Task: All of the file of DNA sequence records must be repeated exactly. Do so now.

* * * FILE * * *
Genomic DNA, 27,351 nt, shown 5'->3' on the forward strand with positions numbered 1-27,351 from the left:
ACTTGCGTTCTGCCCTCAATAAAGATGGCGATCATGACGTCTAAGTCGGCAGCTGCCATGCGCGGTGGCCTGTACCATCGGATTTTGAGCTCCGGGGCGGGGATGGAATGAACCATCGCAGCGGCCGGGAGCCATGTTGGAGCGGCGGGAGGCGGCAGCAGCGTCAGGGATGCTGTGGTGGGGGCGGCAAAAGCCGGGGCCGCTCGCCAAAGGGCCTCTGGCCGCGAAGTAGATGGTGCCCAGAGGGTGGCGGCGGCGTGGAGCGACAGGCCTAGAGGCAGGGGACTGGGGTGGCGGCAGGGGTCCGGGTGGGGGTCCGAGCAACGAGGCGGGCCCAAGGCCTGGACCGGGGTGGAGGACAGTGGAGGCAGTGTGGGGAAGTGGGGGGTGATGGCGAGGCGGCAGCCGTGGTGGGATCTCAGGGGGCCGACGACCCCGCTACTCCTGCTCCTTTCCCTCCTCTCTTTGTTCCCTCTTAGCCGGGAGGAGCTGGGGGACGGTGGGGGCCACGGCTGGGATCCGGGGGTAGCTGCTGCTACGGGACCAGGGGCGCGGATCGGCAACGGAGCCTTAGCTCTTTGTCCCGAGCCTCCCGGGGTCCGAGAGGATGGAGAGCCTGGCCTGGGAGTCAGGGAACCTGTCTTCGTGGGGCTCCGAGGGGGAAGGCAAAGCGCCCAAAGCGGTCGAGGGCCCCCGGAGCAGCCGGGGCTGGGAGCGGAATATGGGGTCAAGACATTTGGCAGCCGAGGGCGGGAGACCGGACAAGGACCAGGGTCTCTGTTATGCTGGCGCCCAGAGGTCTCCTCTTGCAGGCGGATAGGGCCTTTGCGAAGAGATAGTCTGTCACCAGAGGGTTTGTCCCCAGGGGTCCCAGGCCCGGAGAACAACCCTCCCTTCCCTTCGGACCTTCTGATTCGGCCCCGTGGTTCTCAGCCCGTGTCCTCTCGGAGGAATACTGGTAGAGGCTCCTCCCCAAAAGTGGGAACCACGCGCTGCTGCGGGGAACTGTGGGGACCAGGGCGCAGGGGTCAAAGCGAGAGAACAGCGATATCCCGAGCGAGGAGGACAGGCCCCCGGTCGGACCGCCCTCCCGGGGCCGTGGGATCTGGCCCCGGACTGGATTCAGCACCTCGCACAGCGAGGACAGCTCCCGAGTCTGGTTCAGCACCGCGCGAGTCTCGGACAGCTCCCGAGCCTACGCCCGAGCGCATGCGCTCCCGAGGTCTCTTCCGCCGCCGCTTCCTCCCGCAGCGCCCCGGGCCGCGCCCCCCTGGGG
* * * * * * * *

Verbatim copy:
Genomic DNA, 27,351 nt, shown 5'->3' on the forward strand with positions numbered 1-27,351 from the left:
ACTTGCGTTCTGCCCTCAATAAAGATGGCGATCATGACGTCTAAGTCGGCAGCTGCCATGCGCGGTGGCCTGTACCATCGGATTTTGAGCTCCGGGGCGGGGATGGAATGAACCATCGCAGCGGCCGGGAGCCATGTTGGAGCGGCGGGAGGCGGCAGCAGCGTCAGGGATGCTGTGGTGGGGGCGGCAAAAGCCGGGGCCGCTCGCCAAAGGGCCTCTGGCCGCGAAGTAGATGGTGCCCAGAGGGTGGCGGCGGCGTGGAGCGACAGGCCTAGAGGCAGGGGACTGGGGTGGCGGCAGGGGTCCGGGTGGGGGTCCGAGCAACGAGGCGGGCCCAAGGCCTGGACCGGGGTGGAGGACAGTGGAGGCAGTGTGGGGAAGTGGGGGGTGATGGCGAGGCGGCAGCCGTGGTGGGATCTCAGGGGGCCGACGACCCCGCTACTCCTGCTCCTTTCCCTCCTCTCTTTGTTCCCTCTTAGCCGGGAGGAGCTGGGGGACGGTGGGGGCCACGGCTGGGATCCGGGGGTAGCTGCTGCTACGGGACCAGGGGCGCGGATCGGCAACGGAGCCTTAGCTCTTTGTCCCGAGCCTCCCGGGGTCCGAGAGGATGGAGAGCCTGGCCTGGGAGTCAGGGAACCTGTCTTCGTGGGGCTCCGAGGGGGAAGGCAAAGCGCCCAAAGCGGTCGAGGGCCCCCGGAGCAGCCGGGGCTGGGAGCGGAATATGGGGTCAAGACATTTGGCAGCCGAGGGCGGGAGACCGGACAAGGACCAGGGTCTCTGTTATGCTGGCGCCCAGAGGTCTCCTCTTGCAGGCGGATAGGGCCTTTGCGAAGAGATAGTCTGTCACCAGAGGGTTTGTCCCCAGGGGTCCCAGGCCCGGAGAACAACCCTCCCTTCCCTTCGGACCTTCTGATTCGGCCCCGTGGTTCTCAGCCCGTGTCCTCTCGGAGGAATACTGGTAGAGGCTCCTCCCCAAAAGTGGGAACCACGCGCTGCTGCGGGGAACTGTGGGGACCAGGGCGCAGGGGTCAAAGCGAGAGAACAGCGATATCCCGAGCGAGGAGGACAGGCCCCCGGTCGGACCGCCCTCCCGGGGCCGTGGGATCTGGCCCCGGACTGGATTCAGCACCTCGCACAGCGAGGACAGCTCCCGAGTCTGGTTCAGCACCGCGCGAGTCTCGGACAGCTCCCGAGCCTACGCCCGAGCGCATGCGCTCCCGAGGTCTCTTCCGCCGCCGCTTCCTCCCGCAGCGCCCCGGGCCGCGCCCCCCTGGGG